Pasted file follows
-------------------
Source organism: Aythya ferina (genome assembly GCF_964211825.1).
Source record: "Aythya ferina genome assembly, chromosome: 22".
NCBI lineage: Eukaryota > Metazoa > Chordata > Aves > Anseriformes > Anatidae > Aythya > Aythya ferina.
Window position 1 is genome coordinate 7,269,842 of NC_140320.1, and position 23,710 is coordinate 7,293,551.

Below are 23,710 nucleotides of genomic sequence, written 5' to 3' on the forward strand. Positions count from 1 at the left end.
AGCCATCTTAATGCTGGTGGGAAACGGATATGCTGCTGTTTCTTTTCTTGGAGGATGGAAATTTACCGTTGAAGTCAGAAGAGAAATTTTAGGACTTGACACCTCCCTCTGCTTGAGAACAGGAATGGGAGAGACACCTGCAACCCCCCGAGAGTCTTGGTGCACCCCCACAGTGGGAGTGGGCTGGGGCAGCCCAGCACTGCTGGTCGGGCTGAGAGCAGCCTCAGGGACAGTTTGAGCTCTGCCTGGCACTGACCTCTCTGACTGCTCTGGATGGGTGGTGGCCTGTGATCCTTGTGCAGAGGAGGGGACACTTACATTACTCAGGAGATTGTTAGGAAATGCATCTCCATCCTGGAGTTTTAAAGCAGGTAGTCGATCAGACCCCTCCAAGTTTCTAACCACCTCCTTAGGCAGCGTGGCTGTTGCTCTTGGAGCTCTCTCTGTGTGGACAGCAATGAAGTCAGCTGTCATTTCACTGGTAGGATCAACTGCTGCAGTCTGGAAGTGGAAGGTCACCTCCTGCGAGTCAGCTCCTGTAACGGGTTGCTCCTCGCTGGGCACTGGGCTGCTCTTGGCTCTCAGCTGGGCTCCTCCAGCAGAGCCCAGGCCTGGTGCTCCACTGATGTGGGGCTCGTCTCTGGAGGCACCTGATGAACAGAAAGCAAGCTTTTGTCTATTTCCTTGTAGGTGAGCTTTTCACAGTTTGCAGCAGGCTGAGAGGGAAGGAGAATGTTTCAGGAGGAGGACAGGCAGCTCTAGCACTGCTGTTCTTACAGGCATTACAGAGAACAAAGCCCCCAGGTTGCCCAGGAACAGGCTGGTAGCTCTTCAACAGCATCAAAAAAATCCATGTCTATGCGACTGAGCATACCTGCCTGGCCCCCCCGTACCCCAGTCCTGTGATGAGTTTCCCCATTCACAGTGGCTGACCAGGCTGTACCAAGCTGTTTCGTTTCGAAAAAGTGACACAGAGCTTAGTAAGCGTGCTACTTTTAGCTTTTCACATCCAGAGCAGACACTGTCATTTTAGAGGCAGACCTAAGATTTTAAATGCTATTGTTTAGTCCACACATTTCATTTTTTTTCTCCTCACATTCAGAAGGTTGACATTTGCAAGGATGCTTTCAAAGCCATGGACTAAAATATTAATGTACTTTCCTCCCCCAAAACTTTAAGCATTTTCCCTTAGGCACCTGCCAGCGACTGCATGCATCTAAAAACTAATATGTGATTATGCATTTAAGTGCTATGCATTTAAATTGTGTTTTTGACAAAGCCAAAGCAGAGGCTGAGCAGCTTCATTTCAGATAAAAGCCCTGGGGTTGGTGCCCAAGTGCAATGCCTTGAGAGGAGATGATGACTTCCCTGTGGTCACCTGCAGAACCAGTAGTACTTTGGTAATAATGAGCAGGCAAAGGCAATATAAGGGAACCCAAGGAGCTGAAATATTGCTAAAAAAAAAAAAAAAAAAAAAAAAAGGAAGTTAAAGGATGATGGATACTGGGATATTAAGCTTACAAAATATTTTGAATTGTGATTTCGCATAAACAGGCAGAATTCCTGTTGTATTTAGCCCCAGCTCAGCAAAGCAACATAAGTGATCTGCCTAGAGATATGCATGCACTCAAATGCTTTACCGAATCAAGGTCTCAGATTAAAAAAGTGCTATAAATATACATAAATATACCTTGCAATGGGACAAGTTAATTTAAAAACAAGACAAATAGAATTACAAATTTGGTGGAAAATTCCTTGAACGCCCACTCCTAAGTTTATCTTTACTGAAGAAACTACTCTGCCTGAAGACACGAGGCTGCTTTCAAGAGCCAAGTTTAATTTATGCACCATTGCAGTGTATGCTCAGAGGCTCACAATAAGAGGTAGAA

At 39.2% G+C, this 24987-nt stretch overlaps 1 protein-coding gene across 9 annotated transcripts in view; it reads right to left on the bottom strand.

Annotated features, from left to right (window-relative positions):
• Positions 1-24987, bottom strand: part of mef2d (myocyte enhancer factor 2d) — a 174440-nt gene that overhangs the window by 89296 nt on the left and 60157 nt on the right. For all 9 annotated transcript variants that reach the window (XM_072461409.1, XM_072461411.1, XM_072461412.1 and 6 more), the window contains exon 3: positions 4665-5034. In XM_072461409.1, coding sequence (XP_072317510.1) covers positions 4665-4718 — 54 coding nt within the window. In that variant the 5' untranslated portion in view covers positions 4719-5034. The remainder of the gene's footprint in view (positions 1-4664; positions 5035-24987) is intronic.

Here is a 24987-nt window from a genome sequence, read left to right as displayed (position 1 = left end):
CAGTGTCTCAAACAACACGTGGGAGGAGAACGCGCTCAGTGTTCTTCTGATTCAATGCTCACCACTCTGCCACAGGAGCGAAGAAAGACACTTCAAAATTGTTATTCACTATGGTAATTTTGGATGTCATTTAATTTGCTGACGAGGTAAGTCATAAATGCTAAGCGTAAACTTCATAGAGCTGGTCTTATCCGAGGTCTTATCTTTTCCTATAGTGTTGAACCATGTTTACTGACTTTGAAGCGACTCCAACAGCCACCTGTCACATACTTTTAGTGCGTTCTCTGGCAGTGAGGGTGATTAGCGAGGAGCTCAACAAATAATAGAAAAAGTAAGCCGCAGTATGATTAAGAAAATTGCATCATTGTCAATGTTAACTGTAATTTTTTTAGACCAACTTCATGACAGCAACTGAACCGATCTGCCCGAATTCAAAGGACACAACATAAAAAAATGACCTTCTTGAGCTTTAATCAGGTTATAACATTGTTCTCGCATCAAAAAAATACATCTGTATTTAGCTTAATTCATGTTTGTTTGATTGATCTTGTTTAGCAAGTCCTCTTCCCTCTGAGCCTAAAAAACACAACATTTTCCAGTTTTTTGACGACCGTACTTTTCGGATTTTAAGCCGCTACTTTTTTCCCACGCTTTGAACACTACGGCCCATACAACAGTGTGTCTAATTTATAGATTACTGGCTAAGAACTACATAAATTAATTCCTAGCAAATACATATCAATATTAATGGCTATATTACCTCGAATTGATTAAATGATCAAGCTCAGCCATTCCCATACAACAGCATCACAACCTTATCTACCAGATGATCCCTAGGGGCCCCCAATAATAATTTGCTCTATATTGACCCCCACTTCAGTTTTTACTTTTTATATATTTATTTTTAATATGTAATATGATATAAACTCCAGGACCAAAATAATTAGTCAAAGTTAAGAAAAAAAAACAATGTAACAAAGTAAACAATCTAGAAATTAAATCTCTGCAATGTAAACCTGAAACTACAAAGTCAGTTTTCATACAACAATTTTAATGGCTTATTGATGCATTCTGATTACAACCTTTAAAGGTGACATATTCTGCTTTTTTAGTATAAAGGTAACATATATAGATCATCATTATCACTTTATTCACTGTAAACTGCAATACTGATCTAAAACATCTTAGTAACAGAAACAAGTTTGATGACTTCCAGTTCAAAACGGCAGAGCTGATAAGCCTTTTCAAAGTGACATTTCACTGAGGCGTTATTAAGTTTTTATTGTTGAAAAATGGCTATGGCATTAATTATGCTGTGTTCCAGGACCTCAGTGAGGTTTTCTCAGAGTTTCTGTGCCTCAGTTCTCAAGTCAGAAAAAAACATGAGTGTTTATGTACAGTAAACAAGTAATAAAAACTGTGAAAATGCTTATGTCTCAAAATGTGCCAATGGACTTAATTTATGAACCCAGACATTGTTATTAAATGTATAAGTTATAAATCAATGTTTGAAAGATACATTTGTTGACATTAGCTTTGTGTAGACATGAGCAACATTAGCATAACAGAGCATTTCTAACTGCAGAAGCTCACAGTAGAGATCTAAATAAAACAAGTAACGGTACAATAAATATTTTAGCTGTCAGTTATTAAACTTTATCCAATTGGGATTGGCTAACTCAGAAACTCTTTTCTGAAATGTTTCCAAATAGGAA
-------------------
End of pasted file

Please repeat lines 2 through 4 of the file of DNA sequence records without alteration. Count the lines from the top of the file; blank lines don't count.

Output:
Source record: "Aythya ferina genome assembly, chromosome: 22".
NCBI lineage: Eukaryota > Metazoa > Chordata > Aves > Anseriformes > Anatidae > Aythya > Aythya ferina.
Window position 1 is genome coordinate 7,269,842 of NC_140320.1, and position 23,710 is coordinate 7,293,551.